Tyson Alualu's humble beginnings made it easy for him to accept the insult that he was a reach-pick draft choice. He made it sound as though he welcomes the rebuke.
"It was a shock to my people, my family and me. I was hoping to go late-first. I was projected as a solid second-round pick," Alualu told reporters on Friday, a few hours after arriving in Jacksonville and ending a journey that begin at four p.m. on Thursday in Hawaii.
The Jaguars' first-round draft choice is a warm and friendly man who spoke to reporters openly about his energy for the game and his love of family and faith.
"Moving from shelter to shelter, not having the finer things in life; I want to have this opportunity to give back to my family," Alualu said.
Jaguars guard Vince Manuwai talked last week of knowing Alualu from their days growing up in the Honolulu projects. Alualu lived in three shelters.
"I know him from growing up as a kid. We're from the same neighborhood," Manuwai said.
The neighborhood is known as KPT, which is short for Kuhio Park Terrace. Manuwai did not describe it in pleasant terms.
"I know his parents were very guarded. His dad runs security there. I know they fussed on him. They did a great job and he's at the next level," Manuwai said of Alualu.
Soon, Alualu will sign a rich contract that'll guarantee no one in his family will ever again live in a shelter. Good times have arrived for someone who has been described by Jaguars General Manager Gene Smith and Head Coach Jack Del Rio as a good guy.
"I'm here to work hard," Alualu said. "Most teams talk about my passion for the game. I don't tell them. They say they see it."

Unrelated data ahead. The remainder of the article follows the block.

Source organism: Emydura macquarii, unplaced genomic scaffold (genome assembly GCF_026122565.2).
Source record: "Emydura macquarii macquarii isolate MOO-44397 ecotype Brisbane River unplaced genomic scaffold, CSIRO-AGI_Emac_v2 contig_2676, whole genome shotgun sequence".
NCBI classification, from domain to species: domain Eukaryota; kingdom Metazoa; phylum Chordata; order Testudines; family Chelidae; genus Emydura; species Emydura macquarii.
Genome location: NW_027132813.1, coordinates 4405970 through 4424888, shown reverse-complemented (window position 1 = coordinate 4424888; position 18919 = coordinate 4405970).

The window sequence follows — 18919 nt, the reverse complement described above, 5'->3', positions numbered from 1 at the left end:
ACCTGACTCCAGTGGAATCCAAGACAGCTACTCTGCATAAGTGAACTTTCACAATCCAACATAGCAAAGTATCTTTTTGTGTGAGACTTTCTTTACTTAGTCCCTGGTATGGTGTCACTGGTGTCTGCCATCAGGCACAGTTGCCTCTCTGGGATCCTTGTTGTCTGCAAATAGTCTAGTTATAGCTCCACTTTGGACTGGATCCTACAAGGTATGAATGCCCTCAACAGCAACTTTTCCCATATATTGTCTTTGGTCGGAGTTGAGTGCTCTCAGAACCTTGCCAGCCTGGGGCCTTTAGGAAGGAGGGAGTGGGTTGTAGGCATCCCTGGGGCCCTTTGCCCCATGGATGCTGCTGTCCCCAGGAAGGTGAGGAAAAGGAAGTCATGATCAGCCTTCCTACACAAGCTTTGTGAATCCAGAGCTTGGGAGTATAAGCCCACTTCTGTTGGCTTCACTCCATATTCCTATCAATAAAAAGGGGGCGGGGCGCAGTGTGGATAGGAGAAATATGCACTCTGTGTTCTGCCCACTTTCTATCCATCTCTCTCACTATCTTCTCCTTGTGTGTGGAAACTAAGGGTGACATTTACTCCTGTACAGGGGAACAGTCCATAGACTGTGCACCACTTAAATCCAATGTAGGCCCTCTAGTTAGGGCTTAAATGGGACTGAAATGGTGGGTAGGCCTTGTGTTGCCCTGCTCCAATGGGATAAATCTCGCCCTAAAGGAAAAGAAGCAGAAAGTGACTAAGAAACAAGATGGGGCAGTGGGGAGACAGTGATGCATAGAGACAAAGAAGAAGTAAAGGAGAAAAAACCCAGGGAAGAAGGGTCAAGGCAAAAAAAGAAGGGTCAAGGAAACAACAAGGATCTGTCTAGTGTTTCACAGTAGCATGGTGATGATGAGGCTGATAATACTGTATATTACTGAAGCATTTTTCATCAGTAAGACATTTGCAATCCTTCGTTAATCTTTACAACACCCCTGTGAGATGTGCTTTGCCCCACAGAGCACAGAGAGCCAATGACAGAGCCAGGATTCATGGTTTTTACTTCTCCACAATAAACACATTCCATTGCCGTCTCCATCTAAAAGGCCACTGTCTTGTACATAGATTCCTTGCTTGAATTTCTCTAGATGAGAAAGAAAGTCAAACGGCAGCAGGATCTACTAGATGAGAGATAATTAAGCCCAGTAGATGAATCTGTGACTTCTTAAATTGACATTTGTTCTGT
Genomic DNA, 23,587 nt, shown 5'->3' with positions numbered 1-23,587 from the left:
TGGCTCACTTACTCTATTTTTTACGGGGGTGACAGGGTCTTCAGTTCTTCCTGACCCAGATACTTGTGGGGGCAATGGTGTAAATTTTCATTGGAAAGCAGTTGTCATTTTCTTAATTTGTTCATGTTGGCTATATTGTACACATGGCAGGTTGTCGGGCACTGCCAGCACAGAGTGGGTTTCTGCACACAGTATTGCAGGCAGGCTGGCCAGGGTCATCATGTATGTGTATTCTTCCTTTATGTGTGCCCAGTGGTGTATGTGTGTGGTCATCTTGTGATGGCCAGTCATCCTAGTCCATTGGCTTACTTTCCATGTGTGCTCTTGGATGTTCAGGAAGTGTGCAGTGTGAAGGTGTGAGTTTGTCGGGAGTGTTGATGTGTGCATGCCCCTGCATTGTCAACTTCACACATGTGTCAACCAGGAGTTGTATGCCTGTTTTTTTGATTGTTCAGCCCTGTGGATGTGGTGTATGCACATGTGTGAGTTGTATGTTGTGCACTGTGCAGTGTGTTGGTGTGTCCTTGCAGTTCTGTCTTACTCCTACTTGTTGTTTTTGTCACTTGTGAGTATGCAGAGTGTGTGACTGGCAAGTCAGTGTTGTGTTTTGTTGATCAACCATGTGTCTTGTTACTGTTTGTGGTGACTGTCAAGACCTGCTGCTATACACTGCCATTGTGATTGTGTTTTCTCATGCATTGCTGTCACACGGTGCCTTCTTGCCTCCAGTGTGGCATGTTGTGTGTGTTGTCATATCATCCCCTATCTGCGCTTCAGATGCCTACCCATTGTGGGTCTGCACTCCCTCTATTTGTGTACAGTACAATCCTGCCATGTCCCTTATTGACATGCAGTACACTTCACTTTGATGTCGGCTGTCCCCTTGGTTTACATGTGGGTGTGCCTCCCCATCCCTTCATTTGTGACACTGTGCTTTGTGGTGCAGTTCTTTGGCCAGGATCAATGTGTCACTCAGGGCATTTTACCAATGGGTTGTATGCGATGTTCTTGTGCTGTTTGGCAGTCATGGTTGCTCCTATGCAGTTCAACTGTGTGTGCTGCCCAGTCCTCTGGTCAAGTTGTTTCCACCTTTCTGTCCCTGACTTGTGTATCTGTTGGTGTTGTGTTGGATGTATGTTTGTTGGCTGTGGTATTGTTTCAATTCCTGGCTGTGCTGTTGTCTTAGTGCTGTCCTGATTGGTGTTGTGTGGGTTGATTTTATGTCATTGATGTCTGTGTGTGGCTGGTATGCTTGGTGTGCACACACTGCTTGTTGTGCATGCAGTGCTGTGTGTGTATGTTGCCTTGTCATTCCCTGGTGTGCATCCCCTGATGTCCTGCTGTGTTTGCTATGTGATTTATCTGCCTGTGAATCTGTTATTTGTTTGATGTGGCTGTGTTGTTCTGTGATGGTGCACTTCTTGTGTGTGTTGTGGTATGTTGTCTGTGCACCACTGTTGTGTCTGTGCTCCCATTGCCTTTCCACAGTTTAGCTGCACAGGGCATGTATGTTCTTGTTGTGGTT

Smith very clearly saw it and fell in love with it. Alualu's passion caused him to soar up the Jaguars' draft board, though he was unaware of it. He considered Dallas, New England and Denver to be the three teams most interested in drafting him.
When he was selected with the 10th overall pick, draft guru Mel Kiper immediately criticized the pick for being a reach. Smith said it wasn't a reach according to the Jaguars' draft rankings, as Alualu was the best available player on the Jaguars' board.
All of that and the flap about the Jaguars not using the pick on favorite-son Tim Tebow is in the past. What's ahead, beginning with this weekend's mini-camp, is about what Alualu does on the field.
With the Jaguars, he'll be a featured player, which he wasn't at Cal. Gone are his days as a read-and-react defensive end in a 3-4 scheme. With the Jaguars, Alualu will be used as a penetrating, disruptive, three-technique defensive tackle.
"I'm definitely excited about that, not reading so much but just exploding and getting after it; penetrating and getting into to the backfield. I can't wait to get started," he said.
Gone, also, are his days of wearing number 44, the family number, as he called it. He'll wear number 93 with the Jaguars.
"My wife and our two kids are really excited about making Jacksonville our new home," he said.
"You watch him since high school and, all of a sudden, you're playing with him," Manuwai added.
Alualu's was a very long journey.